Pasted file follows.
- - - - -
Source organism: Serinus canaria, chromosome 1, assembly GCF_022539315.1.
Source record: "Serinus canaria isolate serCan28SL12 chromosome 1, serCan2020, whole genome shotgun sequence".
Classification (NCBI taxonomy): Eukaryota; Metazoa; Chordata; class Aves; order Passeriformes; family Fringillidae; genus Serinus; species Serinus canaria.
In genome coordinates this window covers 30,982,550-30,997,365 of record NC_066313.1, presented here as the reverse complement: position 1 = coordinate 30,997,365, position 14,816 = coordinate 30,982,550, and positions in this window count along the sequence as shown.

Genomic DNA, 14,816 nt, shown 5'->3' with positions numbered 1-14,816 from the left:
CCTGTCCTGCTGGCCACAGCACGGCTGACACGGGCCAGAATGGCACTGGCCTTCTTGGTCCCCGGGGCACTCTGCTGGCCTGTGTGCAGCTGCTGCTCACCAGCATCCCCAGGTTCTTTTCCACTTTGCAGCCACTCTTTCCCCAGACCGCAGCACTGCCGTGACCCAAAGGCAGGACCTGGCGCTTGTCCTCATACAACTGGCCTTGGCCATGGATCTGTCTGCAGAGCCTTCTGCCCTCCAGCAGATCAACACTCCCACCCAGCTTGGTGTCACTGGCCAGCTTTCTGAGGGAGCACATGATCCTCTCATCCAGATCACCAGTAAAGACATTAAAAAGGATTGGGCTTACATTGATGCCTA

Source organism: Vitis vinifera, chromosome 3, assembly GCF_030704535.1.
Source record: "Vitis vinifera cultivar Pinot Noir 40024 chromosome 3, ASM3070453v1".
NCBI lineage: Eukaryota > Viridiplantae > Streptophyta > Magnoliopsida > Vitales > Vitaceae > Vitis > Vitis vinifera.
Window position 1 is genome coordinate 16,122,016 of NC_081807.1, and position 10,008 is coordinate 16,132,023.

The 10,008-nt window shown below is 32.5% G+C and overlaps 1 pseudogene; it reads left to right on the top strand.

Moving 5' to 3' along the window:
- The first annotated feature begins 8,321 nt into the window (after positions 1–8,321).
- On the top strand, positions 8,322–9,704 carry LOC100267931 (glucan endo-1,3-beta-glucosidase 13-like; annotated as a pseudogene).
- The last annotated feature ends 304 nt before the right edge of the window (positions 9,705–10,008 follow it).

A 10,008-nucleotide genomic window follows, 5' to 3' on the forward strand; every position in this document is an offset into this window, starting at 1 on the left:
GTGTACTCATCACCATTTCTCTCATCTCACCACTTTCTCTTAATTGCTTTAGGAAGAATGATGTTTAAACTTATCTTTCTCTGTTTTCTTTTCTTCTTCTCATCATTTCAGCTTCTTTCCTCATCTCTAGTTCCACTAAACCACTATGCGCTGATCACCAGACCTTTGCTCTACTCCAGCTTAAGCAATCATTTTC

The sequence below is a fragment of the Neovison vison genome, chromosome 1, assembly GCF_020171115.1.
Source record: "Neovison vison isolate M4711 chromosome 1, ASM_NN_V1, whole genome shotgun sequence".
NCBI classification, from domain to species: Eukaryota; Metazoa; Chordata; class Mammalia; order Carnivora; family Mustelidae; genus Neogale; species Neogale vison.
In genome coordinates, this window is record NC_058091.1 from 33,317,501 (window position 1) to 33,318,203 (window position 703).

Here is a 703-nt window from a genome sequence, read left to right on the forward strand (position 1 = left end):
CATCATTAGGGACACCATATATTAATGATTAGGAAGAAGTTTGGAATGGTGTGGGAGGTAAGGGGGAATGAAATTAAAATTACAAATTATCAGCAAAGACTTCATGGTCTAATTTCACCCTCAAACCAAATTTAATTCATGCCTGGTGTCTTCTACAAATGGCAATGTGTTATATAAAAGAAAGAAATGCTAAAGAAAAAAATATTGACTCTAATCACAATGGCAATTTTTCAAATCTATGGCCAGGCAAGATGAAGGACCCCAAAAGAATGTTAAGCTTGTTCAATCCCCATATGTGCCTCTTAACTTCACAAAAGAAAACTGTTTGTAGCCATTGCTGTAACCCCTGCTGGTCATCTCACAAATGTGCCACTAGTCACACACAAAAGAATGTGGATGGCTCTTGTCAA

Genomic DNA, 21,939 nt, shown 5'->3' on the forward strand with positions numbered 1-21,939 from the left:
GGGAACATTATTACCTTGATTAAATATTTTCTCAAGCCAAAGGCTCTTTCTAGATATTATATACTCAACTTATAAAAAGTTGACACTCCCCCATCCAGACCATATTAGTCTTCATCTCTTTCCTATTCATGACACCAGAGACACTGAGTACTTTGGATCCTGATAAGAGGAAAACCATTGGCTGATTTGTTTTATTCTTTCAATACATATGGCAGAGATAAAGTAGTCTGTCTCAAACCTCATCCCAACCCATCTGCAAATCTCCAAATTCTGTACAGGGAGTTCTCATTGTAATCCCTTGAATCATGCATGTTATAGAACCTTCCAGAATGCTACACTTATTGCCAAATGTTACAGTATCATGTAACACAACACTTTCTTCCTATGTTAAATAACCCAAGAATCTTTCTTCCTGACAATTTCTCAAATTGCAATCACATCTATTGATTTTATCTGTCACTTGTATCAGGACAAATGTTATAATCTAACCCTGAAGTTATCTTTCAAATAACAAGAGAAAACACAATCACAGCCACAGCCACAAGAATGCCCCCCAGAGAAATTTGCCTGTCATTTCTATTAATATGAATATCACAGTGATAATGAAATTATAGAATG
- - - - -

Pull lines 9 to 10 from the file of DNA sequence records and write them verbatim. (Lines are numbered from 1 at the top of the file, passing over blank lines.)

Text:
NCBI lineage: Eukaryota > Viridiplantae > Streptophyta > Magnoliopsida > Vitales > Vitaceae > Vitis > Vitis vinifera.
Window position 1 is genome coordinate 16,122,016 of NC_081807.1, and position 10,008 is coordinate 16,132,023.